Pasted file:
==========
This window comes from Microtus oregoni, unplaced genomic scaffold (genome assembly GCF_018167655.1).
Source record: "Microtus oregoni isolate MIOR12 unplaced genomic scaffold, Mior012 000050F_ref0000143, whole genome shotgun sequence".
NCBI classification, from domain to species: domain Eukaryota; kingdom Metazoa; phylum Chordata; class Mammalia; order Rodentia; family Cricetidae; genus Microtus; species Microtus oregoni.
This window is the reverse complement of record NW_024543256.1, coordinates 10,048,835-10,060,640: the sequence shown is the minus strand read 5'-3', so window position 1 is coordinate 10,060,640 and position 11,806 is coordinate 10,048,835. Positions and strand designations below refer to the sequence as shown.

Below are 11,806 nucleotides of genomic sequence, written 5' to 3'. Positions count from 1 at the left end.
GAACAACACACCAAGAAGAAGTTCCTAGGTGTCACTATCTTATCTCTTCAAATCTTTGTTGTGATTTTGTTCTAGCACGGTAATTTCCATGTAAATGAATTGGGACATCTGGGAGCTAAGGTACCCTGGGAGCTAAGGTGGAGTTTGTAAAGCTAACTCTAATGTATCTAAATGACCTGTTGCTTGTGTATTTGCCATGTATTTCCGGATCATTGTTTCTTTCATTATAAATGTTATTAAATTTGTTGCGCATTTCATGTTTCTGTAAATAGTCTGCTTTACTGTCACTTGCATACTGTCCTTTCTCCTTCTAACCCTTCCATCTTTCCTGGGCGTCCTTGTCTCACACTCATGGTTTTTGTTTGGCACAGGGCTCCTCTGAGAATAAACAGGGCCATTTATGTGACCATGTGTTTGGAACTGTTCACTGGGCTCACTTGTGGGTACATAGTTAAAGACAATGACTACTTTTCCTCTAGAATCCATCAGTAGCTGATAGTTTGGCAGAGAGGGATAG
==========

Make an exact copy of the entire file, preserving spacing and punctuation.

This window comes from Microtus oregoni, unplaced genomic scaffold (genome assembly GCF_018167655.1).
Source record: "Microtus oregoni isolate MIOR12 unplaced genomic scaffold, Mior012 000050F_ref0000143, whole genome shotgun sequence".
NCBI classification, from domain to species: domain Eukaryota; kingdom Metazoa; phylum Chordata; class Mammalia; order Rodentia; family Cricetidae; genus Microtus; species Microtus oregoni.
This window is the reverse complement of record NW_024543256.1, coordinates 10,048,835-10,060,640: the sequence shown is the minus strand read 5'-3', so window position 1 is coordinate 10,060,640 and position 11,806 is coordinate 10,048,835. Positions and strand designations below refer to the sequence as shown.

Below are 11,806 nucleotides of genomic sequence, written 5' to 3'. Positions count from 1 at the left end.
GAACAACACACCAAGAAGAAGTTCCTAGGTGTCACTATCTTATCTCTTCAAATCTTTGTTGTGATTTTGTTCTAGCACGGTAATTTCCATGTAAATGAATTGGGACATCTGGGAGCTAAGGTACCCTGGGAGCTAAGGTGGAGTTTGTAAAGCTAACTCTAATGTATCTAAATGACCTGTTGCTTGTGTATTTGCCATGTATTTCCGGATCATTGTTTCTTTCATTATAAATGTTATTAAATTTGTTGCGCATTTCATGTTTCTGTAAATAGTCTGCTTTACTGTCACTTGCATACTGTCCTTTCTCCTTCTAACCCTTCCATCTTTCCTGGGCGTCCTTGTCTCACACTCATGGTTTTTGTTTGGCACAGGGCTCCTCTGAGAATAAACAGGGCCATTTATGTGACCATGTGTTTGGAACTGTTCACTGGGCTCACTTGTGGGTACATAGTTAAAGACAATGACTACTTTTCCTCTAGAATCCATCAGTAGCTGATAGTTTGGCAGAGAGGGATAG